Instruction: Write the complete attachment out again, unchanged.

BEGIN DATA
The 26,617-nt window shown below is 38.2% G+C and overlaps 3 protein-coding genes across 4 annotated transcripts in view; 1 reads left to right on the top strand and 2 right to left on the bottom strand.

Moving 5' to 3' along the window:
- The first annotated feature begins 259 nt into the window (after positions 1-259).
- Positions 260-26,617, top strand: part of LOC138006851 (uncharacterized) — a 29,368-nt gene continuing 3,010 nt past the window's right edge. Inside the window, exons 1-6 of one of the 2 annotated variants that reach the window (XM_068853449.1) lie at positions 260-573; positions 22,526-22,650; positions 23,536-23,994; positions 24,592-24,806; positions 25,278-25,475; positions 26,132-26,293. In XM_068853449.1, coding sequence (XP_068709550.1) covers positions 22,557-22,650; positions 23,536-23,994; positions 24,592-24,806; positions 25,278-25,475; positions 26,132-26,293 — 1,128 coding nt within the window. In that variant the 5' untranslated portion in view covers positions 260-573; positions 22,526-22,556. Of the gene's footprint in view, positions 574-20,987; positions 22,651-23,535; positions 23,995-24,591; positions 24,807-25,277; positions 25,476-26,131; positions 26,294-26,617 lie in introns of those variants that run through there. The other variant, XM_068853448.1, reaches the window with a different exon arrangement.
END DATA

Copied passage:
The 26,617-nt window shown below is 38.2% G+C and overlaps 3 protein-coding genes across 4 annotated transcripts in view; 1 reads left to right on the top strand and 2 right to left on the bottom strand.

Moving 5' to 3' along the window:
- The first annotated feature begins 259 nt into the window (after positions 1-259).
- Positions 260-26,617, top strand: part of LOC138006851 (uncharacterized) — a 29,368-nt gene continuing 3,010 nt past the window's right edge. Inside the window, exons 1-6 of one of the 2 annotated variants that reach the window (XM_068853449.1) lie at positions 260-573; positions 22,526-22,650; positions 23,536-23,994; positions 24,592-24,806; positions 25,278-25,475; positions 26,132-26,293. In XM_068853449.1, coding sequence (XP_068709550.1) covers positions 22,557-22,650; positions 23,536-23,994; positions 24,592-24,806; positions 25,278-25,475; positions 26,132-26,293 — 1,128 coding nt within the window. In that variant the 5' untranslated portion in view covers positions 260-573; positions 22,526-22,556. Of the gene's footprint in view, positions 574-20,987; positions 22,651-23,535; positions 23,995-24,591; positions 24,807-25,277; positions 25,476-26,131; positions 26,294-26,617 lie in introns of those variants that run through there. The other variant, XM_068853448.1, reaches the window with a different exon arrangement.